Article by Tom Young and Louise Bell
Back in March 2005, the Queensland Government announced a 17-point Brisbane City Safety Action Plan (17 Point Plan) to increase safety and improve public order in and around licensed premises. Over recent years, the implementation of the 17 Point Plan has changed the way licensed premises operate, however, the impact of the changes has been the subject of some recent controversy.
In July this year, Premier Anna Bligh said the government would "work with the liquor industry and the Queensland Police Service to identify high risk venues and aim to replace glass with plastic or similar cups by the end of the year".
It was recently reported in the media that Lou Bickle, owner Cloudland, Press Club, Empire, Family Nightclub, Bunk and Rics Cafe, will spend about $150,000 on a new, linked ID scanner system, to ensure "dangerous revelers" will be refused entry at all of his venues, and was encouraging other club owners to do the same.1 According to the Courier Mail, "Mr Bickle said this would be much more effective than the State Government's glass ban to be introduced on 2 December 2009, which provided ''no incentive'' for other licensees to do the right thing".2
Progress on the Brisbane City Safety Action Plan
Given this recent controversy, it is time to reflect on the changes brought about the 17 Point Plan. Outlined below is a snapshot of the implementation of various components of the 17 Point Plan.
Stricter conditions on Licensed Premises
The Liquor Act 1992 (Qld) (Liquor Act) now imposes:
- a 3am lockout condition on all licensed premises in Queensland, and
- stricter statutory licence conditions on all licensees with permission to trade after 1am in the Brisbane City Council area, including:
- a requirement that licensees employ sufficient numbers of crowd controllers;
- a requirement that all staff complete Responsible Service of Alcohol training;
- a requirement for licensees to install CCTV at public entrance and exit points of their venues; and
- a ban on competitions or games that involve on-premises consumption or the giving of alcohol as prizes for on-premises consumption.
The Liquor Act also now prohibits advertising of:
- free alcohol
- multiple quantities of alcohol (eg 2 drinks for the price of 1)
- the sale price of alcohol for consumption on the advertised premises, and
- a promotion likely to indicate the availability of alcohol at a price less than that normally charged for the alcohol (eg. 'happy hours', 'all you can drink', 'toss the boss').
Review of Legislation
The 17 Point Plan included a proposal to review of the Liquor Act and the Bail Act 1980 (Qld) (Bail Act).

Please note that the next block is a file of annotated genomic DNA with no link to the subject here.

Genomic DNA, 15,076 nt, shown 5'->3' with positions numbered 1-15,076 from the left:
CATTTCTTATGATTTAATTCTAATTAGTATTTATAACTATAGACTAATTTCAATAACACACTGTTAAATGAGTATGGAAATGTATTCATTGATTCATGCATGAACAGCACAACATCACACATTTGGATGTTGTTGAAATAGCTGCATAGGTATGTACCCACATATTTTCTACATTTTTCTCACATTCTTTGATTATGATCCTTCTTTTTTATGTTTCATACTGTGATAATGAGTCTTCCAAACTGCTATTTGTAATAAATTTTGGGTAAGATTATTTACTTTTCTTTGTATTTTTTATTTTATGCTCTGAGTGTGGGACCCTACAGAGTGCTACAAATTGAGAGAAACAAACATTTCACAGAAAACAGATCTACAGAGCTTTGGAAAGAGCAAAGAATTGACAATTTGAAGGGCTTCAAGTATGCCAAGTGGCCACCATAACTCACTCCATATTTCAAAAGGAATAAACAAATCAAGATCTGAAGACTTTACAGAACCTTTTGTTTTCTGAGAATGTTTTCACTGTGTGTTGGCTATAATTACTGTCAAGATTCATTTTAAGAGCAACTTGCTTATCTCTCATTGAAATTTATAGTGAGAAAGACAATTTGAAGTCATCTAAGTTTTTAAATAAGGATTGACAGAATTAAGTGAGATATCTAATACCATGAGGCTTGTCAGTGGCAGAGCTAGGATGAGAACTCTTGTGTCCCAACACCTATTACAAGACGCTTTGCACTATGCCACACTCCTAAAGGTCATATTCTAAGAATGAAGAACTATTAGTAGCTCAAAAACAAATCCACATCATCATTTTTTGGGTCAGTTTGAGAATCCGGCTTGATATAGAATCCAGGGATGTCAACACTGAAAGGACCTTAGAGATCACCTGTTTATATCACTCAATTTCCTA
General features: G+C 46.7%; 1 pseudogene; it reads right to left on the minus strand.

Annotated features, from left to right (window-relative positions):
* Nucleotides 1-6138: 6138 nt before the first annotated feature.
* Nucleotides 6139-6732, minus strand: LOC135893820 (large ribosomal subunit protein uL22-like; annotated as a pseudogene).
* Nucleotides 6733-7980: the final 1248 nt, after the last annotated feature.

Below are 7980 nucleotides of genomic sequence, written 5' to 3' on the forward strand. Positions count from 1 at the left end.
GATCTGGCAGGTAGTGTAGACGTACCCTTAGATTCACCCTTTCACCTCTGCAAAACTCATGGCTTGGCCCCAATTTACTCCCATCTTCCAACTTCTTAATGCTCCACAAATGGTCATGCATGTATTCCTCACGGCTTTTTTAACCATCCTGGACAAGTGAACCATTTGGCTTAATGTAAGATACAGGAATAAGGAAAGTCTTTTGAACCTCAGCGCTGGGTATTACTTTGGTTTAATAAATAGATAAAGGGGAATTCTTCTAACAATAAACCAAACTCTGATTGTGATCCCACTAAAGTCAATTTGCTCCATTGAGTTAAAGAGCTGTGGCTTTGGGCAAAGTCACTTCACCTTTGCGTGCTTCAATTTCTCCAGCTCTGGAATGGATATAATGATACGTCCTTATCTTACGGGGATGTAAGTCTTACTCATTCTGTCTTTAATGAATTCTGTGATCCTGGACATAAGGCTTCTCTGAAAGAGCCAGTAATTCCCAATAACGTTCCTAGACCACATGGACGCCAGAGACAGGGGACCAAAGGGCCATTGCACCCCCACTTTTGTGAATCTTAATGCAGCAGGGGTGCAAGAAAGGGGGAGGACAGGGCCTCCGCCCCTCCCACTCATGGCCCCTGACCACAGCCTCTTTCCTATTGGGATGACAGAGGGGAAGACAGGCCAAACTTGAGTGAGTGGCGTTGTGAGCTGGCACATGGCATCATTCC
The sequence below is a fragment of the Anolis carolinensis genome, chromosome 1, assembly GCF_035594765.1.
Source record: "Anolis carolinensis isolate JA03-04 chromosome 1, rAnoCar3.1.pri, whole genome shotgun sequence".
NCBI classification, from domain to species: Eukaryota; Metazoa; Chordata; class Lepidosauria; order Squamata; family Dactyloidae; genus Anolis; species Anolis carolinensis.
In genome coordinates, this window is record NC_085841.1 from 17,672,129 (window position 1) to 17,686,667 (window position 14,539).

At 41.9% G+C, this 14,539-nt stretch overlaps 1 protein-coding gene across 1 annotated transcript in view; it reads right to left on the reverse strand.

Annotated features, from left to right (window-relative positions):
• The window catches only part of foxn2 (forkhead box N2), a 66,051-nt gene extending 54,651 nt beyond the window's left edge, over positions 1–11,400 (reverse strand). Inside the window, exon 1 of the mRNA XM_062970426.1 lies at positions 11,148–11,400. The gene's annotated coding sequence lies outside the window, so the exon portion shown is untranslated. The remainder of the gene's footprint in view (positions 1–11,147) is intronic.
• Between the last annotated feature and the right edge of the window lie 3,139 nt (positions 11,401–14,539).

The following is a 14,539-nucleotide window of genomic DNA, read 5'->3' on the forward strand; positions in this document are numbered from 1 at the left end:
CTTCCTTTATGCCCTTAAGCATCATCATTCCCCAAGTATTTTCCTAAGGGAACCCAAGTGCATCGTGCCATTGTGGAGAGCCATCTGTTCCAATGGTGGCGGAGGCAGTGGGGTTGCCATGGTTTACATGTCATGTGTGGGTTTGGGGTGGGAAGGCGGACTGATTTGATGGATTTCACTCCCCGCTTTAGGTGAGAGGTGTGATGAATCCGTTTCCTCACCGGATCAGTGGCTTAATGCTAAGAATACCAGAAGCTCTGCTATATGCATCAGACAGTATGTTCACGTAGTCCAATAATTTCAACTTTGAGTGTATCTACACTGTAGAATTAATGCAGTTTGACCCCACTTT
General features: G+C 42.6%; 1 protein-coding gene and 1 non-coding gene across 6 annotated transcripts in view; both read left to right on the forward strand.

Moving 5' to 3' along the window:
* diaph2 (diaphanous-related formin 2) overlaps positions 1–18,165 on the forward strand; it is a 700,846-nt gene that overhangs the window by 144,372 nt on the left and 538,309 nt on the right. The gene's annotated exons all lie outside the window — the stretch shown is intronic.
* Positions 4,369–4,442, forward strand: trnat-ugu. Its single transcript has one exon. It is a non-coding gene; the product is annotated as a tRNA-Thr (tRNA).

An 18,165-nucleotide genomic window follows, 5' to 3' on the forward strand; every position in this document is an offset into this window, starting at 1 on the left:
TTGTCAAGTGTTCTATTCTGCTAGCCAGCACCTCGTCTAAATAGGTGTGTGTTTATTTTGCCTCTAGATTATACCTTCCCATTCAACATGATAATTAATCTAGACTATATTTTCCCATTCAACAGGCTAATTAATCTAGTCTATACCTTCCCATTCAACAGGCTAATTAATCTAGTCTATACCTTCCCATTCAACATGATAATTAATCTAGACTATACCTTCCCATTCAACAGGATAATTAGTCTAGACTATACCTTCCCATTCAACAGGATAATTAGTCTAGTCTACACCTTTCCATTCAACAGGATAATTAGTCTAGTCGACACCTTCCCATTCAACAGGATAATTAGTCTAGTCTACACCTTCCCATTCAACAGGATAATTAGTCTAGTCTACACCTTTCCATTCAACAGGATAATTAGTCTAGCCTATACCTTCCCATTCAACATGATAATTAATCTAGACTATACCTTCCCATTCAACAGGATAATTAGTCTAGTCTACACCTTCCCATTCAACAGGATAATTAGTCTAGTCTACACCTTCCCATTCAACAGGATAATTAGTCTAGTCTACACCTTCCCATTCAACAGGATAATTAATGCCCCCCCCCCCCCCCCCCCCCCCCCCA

Following an extensive review of the Liquor Act, the Liquor and Other Acts Amendment Bill, was passed in September 2008 and came into effect on 1 January 2009. The Liquor and Other Acts Amendment Act 2008 (Qld) (Amendment Act) introduced a new licensing regime in Queensland and the most significant changes to Queensland's licensing laws since the advent of the Liquor Act on 1 July 1992. The Amendment Act aimed to implement recommendations arising from the review, including the enhancement of the role of harm minimisation, increasing administrative efficiency, and clarifying existing provisions. The most significant changes to the Liquor Act were the restructure of existing licence types, the introduction of news liquor licensing fees and the winding back of ordinary trading hours.
Code of Practice for the Responsible Service, Supply and promotion of liquor
The Code of Practice for the Responsible Service, Supply and Promotion of Liquor (Code), which was established in 2005, provides a universal guideline for use by the OLGR, licensees, nominees and staff that are involved in the sale and supply of alcohol.
The Code, which operates in connection with the Liquor Act, provides that drinking competitions and activities which encourage rapid or excessive consumption of alcohol are unacceptable.
Other components of the 17 Point Plan which have been implemented by the Queensland Government include:
- an all-night transport service called "Nightlink, and
- the continuation and expansion of the Queensland's Government's Security Improvement Program
Furthermore, there were over 60 Queensland Liquor Accords in place between licensees for the central business district as at June 2008.
Where is all this going?
New Zealand's Minister of Justice, Simon Power, recently
said to Hospitality Association of New Zealand:
"... over time, piecemeal and inconsistent legislative change has eroded the principles that underpinned [the Sale of Liquor Act]. At current count, the Sale of Liquor Act has been amended 13 times since its enactment. It's become increasingly clear to me that New Zealand urgently needs to take a wholesale look at the Sale of Liquor Act. I will take some convincing that the Act should not be rewritten."
In Queensland, the Liquor Act has been amended about 40 times since its enactment including the 2008 amendments, effective 1 January 2009, which introduced significant changes to the licensing regime in Queensland. Given the recent controversy and various reform measures rolled-out in Queensland over the past 17 years, it may be that a complete overhaul of the Liquor Act is also needed in Queensland.
1 A Sandy, "Life bans loom for unruly club-goers in
Fortitude Valley", Courier Mail, 25 September 2009,
available at: http://www.news.com.au/couriermail/story/0,27574,26125615-3102,00.html
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